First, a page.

Wednesday, February 12, 2014

Street Value of Life Treasures

Some years ago--at least five, with the possibility of seven or eight--your late wife happened upon s lawn sale on one of her perambulations.  She purchased a pleasant, terracotta-colored plate about the size of a salad plate, for ten cents, along with a few other cups and saucers  because of their colors rather than for any specific need of them.  These items also went for a dime each.

Over the years and the hurried nature of your departure from Hot springs Road to your present nesting place, the only item you see with regularity is the teracotta plate, which you use for sentiment and, because of its weight and sturdiness, practical serving or dining purposes.  It is, for example, perfect for breakfast toast, a dish of sliced fruit, even a wedge of cheese and a sliced pear.

You've long since begun the habit of having soft boiled breakfast eggs in a paper thin tea cup favored by your mother.  On a number of shelves about the kitchen, you see small items, vases, containers, ceramic animals, pre-Colombian art, and similar items, each one, when you stop to consider it, of some sentimental value to you as well as, in a more strictly commercial sense, of some more-than-modest market value.  Certainly more than ten cents.  Although, when you think of such things, the certainty begins to fade.

Your kitchen drawers are filled with a broad array of utensils, some you know for a fact came from your mother's prized silver and stainless sets, others from your own ventures at housekeeping, still others from your father's ventures as an auctioneer of restaurants that have filed for protection in bankruptcy proceedings.  Dining and kitchen knives, stirring and cooking spoons, varieties of dining forks, some quite old or rare (but by no means antique).  

From time to time, wondering where these might go after your use and need of them has passed, you begin estimating the total amount they might bring at a garage or lawn sale, predicated on each bringing ten cents.

Then, there are the books you rescued from the vastness of your holdings at Hot Springs Road, and the seemingly endless procession of new books, arriving in the mail, via Fed Ex, your own visits to book stores, and the reading copies of assigned books via the University.  These are in addition to the hundred or so books you used as your starting library here at Sola Street.  Although few are first editions of any worth or merit, many, in spite of how much you paid to acquire them, would bring at least twenty-five cents at a lawn sale.

Some of these are books you edited, some books you wrote, others still books you read and reread.  No one but you would attach much actual value to a Rand-McNally Atlas of the World, given you as a Christmas gift in 1942 by your sister.  No one but you would attach market value to the second oldest book in your collection, given you a brief month after your thirteenth birthday and your ritualized debut into the culture into which you were born.

In so many ways, that book commemorated not only your bar-mitzvah; it helped forge your career path.  The book is a thick compendium printed on thin pages, containing three complete novels by Mark Twain as well as numerous essays, stories, and excerpts from other of his titles.  At the time of purchase, the book could easily have been had for less than five dollars.  There is no way for you to attach a quantitative value to the book, which has begun to deteriorate in strategic places along its spine.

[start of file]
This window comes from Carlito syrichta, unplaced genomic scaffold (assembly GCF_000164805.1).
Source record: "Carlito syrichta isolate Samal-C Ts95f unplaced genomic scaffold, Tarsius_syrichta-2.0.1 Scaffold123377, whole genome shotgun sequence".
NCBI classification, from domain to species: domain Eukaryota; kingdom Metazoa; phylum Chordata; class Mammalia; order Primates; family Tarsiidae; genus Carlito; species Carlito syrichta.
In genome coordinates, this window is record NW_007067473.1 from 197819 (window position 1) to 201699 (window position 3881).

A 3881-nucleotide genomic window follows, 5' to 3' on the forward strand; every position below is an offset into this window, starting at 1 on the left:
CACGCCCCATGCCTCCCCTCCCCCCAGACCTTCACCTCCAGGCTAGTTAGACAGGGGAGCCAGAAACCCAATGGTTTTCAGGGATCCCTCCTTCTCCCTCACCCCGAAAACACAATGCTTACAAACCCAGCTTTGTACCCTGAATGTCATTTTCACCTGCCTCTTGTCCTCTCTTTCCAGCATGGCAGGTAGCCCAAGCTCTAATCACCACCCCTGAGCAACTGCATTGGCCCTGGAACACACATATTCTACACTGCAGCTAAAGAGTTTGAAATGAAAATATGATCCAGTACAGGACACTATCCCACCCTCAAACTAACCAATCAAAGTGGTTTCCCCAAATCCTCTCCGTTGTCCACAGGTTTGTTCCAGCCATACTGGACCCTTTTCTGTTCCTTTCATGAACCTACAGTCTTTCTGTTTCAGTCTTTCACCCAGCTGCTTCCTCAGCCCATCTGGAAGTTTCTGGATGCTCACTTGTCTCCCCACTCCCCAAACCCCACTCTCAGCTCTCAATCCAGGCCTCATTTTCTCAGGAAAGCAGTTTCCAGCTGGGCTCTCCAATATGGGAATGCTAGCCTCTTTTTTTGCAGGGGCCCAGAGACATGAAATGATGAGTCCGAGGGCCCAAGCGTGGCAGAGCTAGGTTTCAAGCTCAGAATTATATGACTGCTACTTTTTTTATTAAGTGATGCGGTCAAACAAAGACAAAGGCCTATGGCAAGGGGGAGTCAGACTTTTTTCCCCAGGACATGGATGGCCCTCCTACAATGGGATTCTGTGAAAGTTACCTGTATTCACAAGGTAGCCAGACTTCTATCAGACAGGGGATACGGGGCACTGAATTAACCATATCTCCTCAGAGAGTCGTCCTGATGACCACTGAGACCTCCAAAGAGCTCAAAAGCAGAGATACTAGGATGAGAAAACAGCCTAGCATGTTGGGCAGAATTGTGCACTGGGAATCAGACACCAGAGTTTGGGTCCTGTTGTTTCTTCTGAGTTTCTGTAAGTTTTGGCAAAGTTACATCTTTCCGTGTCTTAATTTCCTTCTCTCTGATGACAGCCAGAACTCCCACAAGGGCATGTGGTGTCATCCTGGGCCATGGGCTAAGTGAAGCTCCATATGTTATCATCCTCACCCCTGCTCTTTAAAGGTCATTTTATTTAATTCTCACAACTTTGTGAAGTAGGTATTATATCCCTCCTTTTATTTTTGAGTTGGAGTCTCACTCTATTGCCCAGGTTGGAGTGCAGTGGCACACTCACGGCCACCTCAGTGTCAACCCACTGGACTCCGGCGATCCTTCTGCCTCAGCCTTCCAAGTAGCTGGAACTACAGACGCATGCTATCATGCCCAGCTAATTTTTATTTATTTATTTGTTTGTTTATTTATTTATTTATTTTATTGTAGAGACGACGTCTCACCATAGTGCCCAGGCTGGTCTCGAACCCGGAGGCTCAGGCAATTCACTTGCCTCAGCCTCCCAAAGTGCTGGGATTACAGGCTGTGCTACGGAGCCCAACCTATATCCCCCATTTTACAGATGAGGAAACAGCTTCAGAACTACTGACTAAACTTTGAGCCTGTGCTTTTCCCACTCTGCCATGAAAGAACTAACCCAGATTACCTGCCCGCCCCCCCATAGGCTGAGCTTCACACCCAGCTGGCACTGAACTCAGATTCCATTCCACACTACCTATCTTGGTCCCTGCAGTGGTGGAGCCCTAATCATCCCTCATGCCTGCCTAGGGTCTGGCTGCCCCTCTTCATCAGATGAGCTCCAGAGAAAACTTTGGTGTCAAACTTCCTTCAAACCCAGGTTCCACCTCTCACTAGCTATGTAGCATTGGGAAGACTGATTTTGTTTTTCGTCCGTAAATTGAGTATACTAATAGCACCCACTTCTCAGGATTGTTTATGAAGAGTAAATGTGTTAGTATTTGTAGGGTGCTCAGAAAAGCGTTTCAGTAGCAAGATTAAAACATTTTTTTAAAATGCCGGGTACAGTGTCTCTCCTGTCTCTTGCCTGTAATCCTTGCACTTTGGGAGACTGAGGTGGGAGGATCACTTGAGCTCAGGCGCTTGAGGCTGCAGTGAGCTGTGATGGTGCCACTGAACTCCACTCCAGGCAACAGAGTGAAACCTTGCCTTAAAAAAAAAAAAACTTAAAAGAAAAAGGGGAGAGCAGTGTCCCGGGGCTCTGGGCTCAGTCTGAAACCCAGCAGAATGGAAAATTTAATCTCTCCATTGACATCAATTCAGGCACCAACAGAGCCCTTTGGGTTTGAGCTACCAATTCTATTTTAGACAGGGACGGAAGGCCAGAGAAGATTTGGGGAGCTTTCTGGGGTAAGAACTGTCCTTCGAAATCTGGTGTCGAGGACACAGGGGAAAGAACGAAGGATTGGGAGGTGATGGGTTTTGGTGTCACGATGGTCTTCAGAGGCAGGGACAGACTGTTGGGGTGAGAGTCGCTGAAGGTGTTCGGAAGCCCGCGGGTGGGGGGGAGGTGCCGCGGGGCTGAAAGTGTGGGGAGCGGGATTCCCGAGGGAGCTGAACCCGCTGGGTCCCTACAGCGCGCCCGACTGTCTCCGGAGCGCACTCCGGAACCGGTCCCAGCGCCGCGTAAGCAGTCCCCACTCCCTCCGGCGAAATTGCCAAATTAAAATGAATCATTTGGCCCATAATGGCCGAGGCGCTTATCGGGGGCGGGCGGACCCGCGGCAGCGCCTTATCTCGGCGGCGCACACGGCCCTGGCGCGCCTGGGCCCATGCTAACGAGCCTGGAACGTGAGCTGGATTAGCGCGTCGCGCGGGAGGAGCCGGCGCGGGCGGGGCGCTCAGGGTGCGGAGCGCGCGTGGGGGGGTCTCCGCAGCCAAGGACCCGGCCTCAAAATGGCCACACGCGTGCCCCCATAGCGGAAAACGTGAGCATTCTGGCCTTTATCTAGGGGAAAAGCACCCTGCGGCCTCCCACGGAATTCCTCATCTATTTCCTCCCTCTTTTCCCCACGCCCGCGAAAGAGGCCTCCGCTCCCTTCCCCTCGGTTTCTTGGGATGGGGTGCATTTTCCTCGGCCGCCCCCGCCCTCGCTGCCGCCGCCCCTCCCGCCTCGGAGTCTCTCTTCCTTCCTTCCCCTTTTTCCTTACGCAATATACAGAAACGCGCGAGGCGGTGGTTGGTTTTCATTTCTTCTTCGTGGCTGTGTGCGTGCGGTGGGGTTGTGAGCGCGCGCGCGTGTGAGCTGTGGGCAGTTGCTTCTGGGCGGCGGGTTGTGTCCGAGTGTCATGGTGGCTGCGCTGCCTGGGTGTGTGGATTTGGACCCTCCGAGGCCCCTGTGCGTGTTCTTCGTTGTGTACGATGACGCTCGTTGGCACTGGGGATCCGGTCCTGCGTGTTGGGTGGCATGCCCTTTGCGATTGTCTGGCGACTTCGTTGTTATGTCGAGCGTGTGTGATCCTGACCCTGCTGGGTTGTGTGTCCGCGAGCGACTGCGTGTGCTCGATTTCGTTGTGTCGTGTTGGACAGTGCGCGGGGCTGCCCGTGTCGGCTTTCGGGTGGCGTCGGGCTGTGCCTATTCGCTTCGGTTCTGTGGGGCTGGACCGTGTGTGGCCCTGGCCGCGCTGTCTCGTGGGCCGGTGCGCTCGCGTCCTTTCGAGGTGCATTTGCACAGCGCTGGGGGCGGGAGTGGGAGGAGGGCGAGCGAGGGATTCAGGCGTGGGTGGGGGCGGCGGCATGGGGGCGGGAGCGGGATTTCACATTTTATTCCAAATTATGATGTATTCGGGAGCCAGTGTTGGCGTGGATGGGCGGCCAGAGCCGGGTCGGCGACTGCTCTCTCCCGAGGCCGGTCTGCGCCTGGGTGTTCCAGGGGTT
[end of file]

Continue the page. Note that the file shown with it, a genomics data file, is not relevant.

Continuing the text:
The worth of all these treasures is a lesson in itself.  Perhaps, from some sentimentality, your nieces and your grand nieces and nephews might wish a few of these items.  There are a few paintings by your late pal, Barnaby Conrad, that might actually find their way back to his family.  Who would want the watercolor given you by Henry Miller?

The items we surround ourselves with take on a value only we can assign.  Even if you had something your survivors might conceivably squabble over, their actual value as commercial items is suspect.  The esteem and position of respect you impart to these and other such items is their true worth.

When you are gone, some of them may have in their future visitation rights in dumps or recycling bins.  Other items might find their way into lawn sales and garage sales.  A sports jacket or two might find their ways into thrift shops.

This is, you believe, the true nature of things.  From time to time, you still catch sight of a Toyota Camry you once owned, selling it only after it had turned its two-hundred-fifty-thousandth mile, to someone for a dollar.  You see it and, you like to project, it is aware of you, once friends and confidants, now merely aware of one another in a world of dinosaurs.  The sight of the Camry causes you to consider trips you took in it, passengers who rode with you.

The sight of your treasures buoys and encourages you.  You are among friends.  Some of the items, say the pre-Colombian, were treasures for others long before you found your way onto this planet.  Some were gifts, mementos, souvenirs.  What on earth would you do with a tin box that once held fifty Luck Strike cigarettes?  Why, you'd use it to store three-quarters of a pocket knife you bought for your father from a cutlery store in New York. You'd keep a few buffalo nickels, the bottom half of a fountain pen with which you'd written the first draft of a novel, and the ink sac and nib of yet another fountain pen.

Some eccentrics have their house or apartment filled with cats.  At the moment, you have one, a notional-yet-affectionate male tabby, who appears to have forged incredible acquaintances with various of your neighbors.

All about you, there are miracles of association, targets of opportunity.

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